edit on 30284America/ChicagoThu, 16 Apr 2015 16:28:02 -050030pm30105America/Chicago by tigertatzen because: clarification



posted on Apr, 16 2015 @ 04:13 PM
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originally posted by: tigertatzen
I would honestly not be shocked if someone broadcast live, streaming footage of people being shuttled into detention facilities by the truckloads


Nonesensical Doom Porn. In my opinion.

Maybe a notch above chemtrails and Zetatalk but just barely.



posted on Apr, 16 2015 @ 04:17 PM
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originally posted by: tigertatzen
a reply to: DelMarvel




These closings happened on the 13th. There were national protests in support of higher wages on the 15th. This included Walmart employees. One of the main cities where this is being pushed is Los Angeles. I already posted a link earlier to where a union pointed out that the first strike against Walmart occurred at this store in LA that was closed.

Do you really think all activism among the employees of these stores just suddenly stopped last Christmas?





I was under the impression that Walmart made the transition to higher wages all by themselves, without being forced to do it. In fact, if i'm not mistaken, there have been several people on this thread who have posted that information. So yes, I think the activism probably stopped. If the company complied and changed the wages voluntarily and solved the wage dispute there is no reason to keep protesting, correct? So again, this doesn't appear to be related in any way to something that was reported on November 15th of last year. Which was the date the articles were written in the links you provided as a reason for these particular five stores to be closed down now, in the present, which is the topic of this thread. Right?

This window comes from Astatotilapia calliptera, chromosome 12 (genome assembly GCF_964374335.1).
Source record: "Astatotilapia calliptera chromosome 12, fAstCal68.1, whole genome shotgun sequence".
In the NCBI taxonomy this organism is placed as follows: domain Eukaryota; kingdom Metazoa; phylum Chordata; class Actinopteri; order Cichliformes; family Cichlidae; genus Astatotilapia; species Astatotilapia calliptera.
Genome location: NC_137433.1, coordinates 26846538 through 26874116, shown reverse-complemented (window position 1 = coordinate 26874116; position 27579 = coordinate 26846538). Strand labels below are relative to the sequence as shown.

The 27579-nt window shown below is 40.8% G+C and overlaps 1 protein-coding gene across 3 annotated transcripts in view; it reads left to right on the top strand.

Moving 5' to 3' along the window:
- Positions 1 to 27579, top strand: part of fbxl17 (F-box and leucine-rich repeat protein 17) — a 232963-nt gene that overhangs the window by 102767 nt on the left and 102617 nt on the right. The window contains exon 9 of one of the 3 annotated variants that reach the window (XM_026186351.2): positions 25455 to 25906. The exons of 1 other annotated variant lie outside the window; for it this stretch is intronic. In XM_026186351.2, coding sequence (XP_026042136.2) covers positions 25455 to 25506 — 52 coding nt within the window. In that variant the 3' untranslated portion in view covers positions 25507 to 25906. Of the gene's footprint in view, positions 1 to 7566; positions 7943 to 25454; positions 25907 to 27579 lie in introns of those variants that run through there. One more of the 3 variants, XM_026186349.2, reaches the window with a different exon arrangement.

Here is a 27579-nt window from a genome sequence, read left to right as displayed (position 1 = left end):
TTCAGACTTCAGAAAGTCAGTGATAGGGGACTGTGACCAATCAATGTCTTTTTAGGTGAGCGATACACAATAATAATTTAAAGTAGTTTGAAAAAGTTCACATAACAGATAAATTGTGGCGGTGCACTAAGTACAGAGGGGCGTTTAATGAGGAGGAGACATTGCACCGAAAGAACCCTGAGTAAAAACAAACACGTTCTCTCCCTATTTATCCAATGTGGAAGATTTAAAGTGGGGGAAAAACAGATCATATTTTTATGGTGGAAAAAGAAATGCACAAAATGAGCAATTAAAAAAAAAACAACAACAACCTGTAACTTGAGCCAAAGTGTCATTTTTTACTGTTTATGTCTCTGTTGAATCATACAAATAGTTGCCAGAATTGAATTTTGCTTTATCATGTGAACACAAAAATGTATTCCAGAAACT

This is what some employees in LA are saying now:


Venanzi Luna was one of 530 employees told Monday that the store is closing for six months to fix plumbing issues.Luna has worked as a deli manager at the store for seven years getting paid $14 an hour. She explains that she was slated to get a raise in June. “Everybody was crying. It was very emotional being in there,” said Luna, who explains that there is no guarantee she’ll get back the same job. Luna says that as a member with the Organization United for Respect at Walmart, a group funded by the Food Workers Union, she has led strikes and sit-ins. Pico Rivera has been a hotbed for worker activism as protests took place there for higher wages. Luna wonders if Walmart was targeting the workers who spoke out. “This is the first store that went on strike. This is the first store in demanding changes for Walmart,” she said.


losangeles.cbslocal.com...